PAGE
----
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Less competitive for fellowships if you work for 1-2 years after residency?

Discussion in 'Surgery and Surgical Subspecialties' started by blackdiamond, Apr 10, 2007.

  1. blackdiamond

    blackdiamond 10+ Year Member

    Oct 8, 2006
    So as an applicant for competitive fellowships, does it make you more or less competitive if you choose to work as a general surgery attending for a year or two after residency? I am massively in debt and the salary I would get for those two years would help, but I don't want it to make me a less attractive applicant when I apply for fellowships. Anyone not go into fellowship due to financial contraints?
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  3. Pilot Doc

    Pilot Doc SDN Angel Moderator Emeritus 7+ Year Member

    Mar 6, 2002

    Haven't heard of anyone doing this purposefully. Problems I see in the strategy ...

    1) not many groups are interested in hiring someone for 1-2 years.
    2) Tail coverage is going to be pricey and is going to come out of your salary, whether explicitly or not. My guess is that a tail will run $25-50K.
    3) After you taste the hours, salary and professional freedom of attending-hood, you may not want to go back.

    Is your debt in student loans? If so you can simply defer it for 2 more years and not pay anything. If it's other debt, I suspect with a little looking you can find someone to restructure it so that another 2 years won't hurt you. Another option is seeing if you can sign with a group several years early in return for a stipend.
  4. blackdiamond

    blackdiamond 10+ Year Member

    Oct 8, 2006
    what is "tail coverage"?

    I don't really have any more debt than anyone else, just the usual med school loans of 220K plus an upcoming mortgage, car, etc. From an investment/business point of view, every year that you hold onto that size debt, the interest accrues to an astronomical figure. Why not lessen the load through an attending's salary for a couple years (live cheaply) before going back to getting paid squat? I did the numbers and I would benefit more in the long run. I just don't want it to hurt my fellowship chances, though.
  5. Playmakur42

    Playmakur42 7+ Year Member

    Jun 30, 2006
    I'm going to go out on a limb and say that it is an insurance policy which covers all of the patients that you operated on before you stop working as an attending and join the hospitals insurance as a fellow. Since your not actively operating on new patients, it will probably be a bit less pricey than a normal malpractice insurance policy.
  6. Amgen1

    Amgen1 New Member 10+ Year Member

    Dec 23, 2005
    depends on the fellowship. for less competitive fellowships (ie thoracic, trauma) probably won't hurt you; you should be able to get a spot somewhere (will be harder at the more comp places). for more competitive fellowships (ie peds, plastics, onc) you would need to be doing something during that time to improve your CV related to those fields
  7. Winged Scapula

    Winged Scapula Cougariffic! Staff Member Administrator Physician Faculty Lifetime Donor Classifieds Approved 15+ Year Member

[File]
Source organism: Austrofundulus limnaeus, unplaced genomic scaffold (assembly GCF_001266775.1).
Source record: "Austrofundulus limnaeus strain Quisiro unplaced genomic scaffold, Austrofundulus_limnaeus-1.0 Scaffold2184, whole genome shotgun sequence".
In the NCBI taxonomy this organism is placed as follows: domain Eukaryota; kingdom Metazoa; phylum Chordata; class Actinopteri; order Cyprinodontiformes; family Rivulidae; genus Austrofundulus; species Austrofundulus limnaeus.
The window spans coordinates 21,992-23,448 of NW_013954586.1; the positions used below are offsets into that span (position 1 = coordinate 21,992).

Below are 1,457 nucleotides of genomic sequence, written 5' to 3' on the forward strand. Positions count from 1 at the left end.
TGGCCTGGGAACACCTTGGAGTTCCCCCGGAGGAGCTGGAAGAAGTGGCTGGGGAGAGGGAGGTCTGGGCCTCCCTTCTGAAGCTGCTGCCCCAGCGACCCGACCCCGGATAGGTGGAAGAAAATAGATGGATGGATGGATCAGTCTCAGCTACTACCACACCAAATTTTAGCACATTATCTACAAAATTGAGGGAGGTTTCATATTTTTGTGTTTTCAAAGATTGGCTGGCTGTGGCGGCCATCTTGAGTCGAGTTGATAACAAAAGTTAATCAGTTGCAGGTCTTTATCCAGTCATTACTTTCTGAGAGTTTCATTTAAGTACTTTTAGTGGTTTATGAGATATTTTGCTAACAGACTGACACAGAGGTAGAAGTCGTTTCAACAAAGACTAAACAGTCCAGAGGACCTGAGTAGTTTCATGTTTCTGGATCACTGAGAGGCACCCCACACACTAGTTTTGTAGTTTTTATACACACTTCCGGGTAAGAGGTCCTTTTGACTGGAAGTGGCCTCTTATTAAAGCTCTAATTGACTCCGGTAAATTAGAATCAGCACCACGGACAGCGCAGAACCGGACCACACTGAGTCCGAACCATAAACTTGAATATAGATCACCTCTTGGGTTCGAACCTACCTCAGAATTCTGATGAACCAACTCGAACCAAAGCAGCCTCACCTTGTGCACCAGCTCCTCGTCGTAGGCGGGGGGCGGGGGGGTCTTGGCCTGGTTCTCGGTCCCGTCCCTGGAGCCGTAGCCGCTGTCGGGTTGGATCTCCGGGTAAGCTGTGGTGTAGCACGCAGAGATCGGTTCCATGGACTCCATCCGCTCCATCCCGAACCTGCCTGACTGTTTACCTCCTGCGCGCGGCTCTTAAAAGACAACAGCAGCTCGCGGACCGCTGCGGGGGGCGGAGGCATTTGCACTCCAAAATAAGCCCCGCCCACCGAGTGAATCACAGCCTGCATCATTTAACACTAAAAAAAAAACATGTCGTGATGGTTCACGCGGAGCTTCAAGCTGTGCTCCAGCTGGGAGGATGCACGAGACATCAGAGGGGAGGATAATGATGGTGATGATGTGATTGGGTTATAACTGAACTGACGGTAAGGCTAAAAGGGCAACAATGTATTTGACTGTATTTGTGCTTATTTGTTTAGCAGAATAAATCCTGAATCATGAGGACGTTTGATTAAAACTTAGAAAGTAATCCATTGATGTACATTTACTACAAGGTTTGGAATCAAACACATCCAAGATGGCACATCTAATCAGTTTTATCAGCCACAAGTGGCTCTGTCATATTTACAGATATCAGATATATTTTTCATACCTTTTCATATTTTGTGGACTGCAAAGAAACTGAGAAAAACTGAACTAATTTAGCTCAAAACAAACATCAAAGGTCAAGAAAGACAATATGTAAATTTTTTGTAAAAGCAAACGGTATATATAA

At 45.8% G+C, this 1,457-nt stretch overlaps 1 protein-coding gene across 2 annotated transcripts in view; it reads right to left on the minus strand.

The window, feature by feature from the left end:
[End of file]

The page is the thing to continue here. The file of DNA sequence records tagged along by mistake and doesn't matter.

Apr 9, 2000
    hSDN Member
    That is correct...tail coverage is necessary when you switch policies or geographic regions or positions not covered by your previous policy. It would be fairly cheap for someone who didn't practice long, although estimates are often 150% of the malpractice coverage for each, if it cost you $10K your first year out (not an unreasonable estimate in some areas), then the tail would be $15K and so on, as malpractice will increase the longer you are in practice.

    Frankly, I'm with pilotdoc on this one...I think you might find it difficult to locate a group or hospital willing to take you on for just a few years...many have salary guarantees for the first couple of years, with a requirement that you pay that back if you don't stay (usually 2 years guarantee = 5 years of staying to get loan foregiveness of salary). It is expensive to bring a new candidate to town - the travel expenses they incur, contract expenses for you and the hospital/practice (reviewing the contract by an attorney), etc.

    Believe me, for those of us that have been through this...the amount of money required to start practicing, even if you are going to be a hospital employee is significant and most places will not want to invest in someone who is leaving. Besides, it really doesn't make much sense to defer fellowship for the reasons you've given, IMHO.
  8. Pilot Doc

    Pilot Doc SDN Angel Moderator Emeritus 7+ Year Member

    Mar 6, 2002
    Tail coverage has been covered...

    One option that might work is doing locums for a year or two. I still think it's a bad idea and I think locums would be a particularly hard way to start your career as a surgeon. But you could do it.

    Getting back to paying off loans early, have you consolidated your loans and at what rate? Mine are fixed at something like 3.5% and I am going to stretch that baby out as long as humanly possible. That interest rate is barely higher than inflation for one, and it's less than the return on very safe investments. Renting money for 4% and making 6% on it is the way to get rich! If you're paying 8-10% the calculus shifts somewhat, but when you consider inflation and reasonable investment return, the numbers still aren't nearly as bad as they look.

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